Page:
As I mentioned in this blog entry, I entered a Flash Fiction challenge despite a) Not having written Flash Fiction before, b) not really having time to enter such challenges and c) not actually knowing what Flash Fiction was. We’re now at the end of the first month of the challenge, and at a four piece per week rate, I should be posting the 15th or 16th piece by now,but reality intruded. That means I’m either going to fail the challenge by not getting enough done,or fail by having a bunch of kind of terrible stories cranked out before midnight. The second type of fail seems more noble,so i may well go for that. Here’s the tenth piece. This one clocks in at 318 words, which fits in my stated goal of “300 – 500 words, hopefully closer to the 300 end.”
Fifteen doesn’t seem so many now that I spill them on the table. Fifteen white discs with the letters RT imprinted on them like so many hieroglyphics. The prescription bottle called them Metoclopramide or something like that. To me, they were simply “good night pills.”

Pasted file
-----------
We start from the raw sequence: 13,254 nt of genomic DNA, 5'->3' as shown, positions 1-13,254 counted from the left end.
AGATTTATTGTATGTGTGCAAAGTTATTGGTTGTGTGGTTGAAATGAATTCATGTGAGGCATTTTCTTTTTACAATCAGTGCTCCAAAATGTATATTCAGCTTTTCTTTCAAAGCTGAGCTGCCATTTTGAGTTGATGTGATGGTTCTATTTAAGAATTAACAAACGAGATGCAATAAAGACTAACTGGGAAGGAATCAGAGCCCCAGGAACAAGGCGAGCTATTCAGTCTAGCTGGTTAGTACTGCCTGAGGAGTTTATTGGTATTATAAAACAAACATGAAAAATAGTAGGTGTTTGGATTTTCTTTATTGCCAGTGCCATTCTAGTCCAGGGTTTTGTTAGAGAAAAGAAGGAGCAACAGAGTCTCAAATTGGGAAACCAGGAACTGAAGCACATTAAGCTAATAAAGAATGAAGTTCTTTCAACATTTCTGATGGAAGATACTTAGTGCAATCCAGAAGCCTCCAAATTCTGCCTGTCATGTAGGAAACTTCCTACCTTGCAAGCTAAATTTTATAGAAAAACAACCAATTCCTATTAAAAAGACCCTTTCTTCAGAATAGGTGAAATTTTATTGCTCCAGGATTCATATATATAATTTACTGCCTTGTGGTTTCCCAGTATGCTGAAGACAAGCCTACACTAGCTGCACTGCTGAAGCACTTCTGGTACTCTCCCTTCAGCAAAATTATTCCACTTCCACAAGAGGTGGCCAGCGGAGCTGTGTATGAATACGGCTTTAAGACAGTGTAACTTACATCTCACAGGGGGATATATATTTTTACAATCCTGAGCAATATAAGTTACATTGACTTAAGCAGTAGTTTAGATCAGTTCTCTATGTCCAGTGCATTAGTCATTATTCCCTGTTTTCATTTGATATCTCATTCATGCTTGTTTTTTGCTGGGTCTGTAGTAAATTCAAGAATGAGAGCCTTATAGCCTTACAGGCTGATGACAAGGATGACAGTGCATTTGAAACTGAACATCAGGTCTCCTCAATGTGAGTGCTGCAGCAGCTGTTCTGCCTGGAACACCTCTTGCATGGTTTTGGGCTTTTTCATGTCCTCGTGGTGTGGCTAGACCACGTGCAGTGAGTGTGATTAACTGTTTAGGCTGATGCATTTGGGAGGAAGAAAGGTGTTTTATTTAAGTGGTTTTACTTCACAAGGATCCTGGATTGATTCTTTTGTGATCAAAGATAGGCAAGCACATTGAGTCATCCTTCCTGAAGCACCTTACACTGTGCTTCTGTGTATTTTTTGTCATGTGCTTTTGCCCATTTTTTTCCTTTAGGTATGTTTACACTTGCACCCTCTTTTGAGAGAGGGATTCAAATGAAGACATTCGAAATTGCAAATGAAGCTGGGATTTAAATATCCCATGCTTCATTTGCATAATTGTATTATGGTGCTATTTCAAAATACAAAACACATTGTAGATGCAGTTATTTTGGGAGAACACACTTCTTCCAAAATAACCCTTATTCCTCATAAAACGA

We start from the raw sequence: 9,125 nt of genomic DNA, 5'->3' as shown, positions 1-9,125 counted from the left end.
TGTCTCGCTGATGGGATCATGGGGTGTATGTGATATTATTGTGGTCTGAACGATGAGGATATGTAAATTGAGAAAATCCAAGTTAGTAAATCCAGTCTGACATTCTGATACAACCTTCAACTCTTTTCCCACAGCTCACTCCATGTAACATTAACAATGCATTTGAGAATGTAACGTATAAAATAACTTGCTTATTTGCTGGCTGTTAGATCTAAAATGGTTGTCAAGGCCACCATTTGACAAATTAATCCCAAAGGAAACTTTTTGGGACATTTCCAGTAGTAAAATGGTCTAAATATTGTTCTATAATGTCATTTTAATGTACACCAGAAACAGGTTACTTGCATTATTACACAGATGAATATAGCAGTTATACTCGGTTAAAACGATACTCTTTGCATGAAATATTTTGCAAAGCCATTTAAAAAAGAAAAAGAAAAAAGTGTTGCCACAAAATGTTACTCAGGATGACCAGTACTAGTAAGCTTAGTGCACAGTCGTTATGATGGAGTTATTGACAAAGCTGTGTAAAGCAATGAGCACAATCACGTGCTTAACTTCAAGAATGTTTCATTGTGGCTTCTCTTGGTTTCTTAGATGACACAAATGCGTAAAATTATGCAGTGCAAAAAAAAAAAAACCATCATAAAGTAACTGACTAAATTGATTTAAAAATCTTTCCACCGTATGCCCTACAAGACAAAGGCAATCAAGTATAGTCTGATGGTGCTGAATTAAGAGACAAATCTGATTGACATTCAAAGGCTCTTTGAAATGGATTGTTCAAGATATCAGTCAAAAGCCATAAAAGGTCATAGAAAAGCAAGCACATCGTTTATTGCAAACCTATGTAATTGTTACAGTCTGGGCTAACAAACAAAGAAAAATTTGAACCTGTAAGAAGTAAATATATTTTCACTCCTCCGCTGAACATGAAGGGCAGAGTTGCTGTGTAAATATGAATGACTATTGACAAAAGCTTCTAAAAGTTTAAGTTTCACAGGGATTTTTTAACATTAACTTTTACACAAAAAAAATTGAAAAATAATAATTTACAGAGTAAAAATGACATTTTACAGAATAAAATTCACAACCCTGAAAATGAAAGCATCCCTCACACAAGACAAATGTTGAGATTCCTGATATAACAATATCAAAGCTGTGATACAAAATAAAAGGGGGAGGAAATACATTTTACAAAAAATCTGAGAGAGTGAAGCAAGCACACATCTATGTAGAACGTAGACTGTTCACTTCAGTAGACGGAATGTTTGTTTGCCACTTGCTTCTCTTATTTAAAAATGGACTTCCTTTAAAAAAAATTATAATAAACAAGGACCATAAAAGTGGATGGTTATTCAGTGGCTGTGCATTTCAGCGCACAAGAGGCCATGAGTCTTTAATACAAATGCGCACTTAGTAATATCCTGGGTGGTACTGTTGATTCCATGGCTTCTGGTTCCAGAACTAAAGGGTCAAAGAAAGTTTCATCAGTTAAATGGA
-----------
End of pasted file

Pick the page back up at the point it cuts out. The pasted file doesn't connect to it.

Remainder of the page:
I’d lined my stomach with a couple of pieces of dry toast about an hour ago, and had followed that with a little bourbon. I figured it couldn’t hurt to have a buzz going on and I’ve always enjoyed the feeling of a whiskey burn.
The pills were bigger than I thought. Swallowing them all in one go seemed unlikely to work out for me. I divided them into five batches of three. I figured that would leave them as small enough to fit in my fist and easily swallowed in one gulp.
I tested that theory with the first batch of three, and it worked. I had not expected the pills’ taste to be so bitter. I had to physically work at swallowing my retching down. I imagine I can feel my mind floating around my body as I stare at the twelve pills that remain.
Mechanically, I lift and swallow the next three. My head slumps towards the table, my nose almost nestled amongst the nine pills that remain. I swallow another group of three whole and am now over half way to the sweet release of oblivion that I desire.
I can feel consciousness slipping away, but far too soon. I’m not done, not fully and that needs to change. I scoop the last six pills into my mouth, chew and try to swallow. I feel drool forming at the corners of my mouth and see chalk-flecked trails of spittle leak out on to the table in front of me.
I feel myself slipping away for the last time.
Fuck you cancer, I think, I’m leaving on my own terms.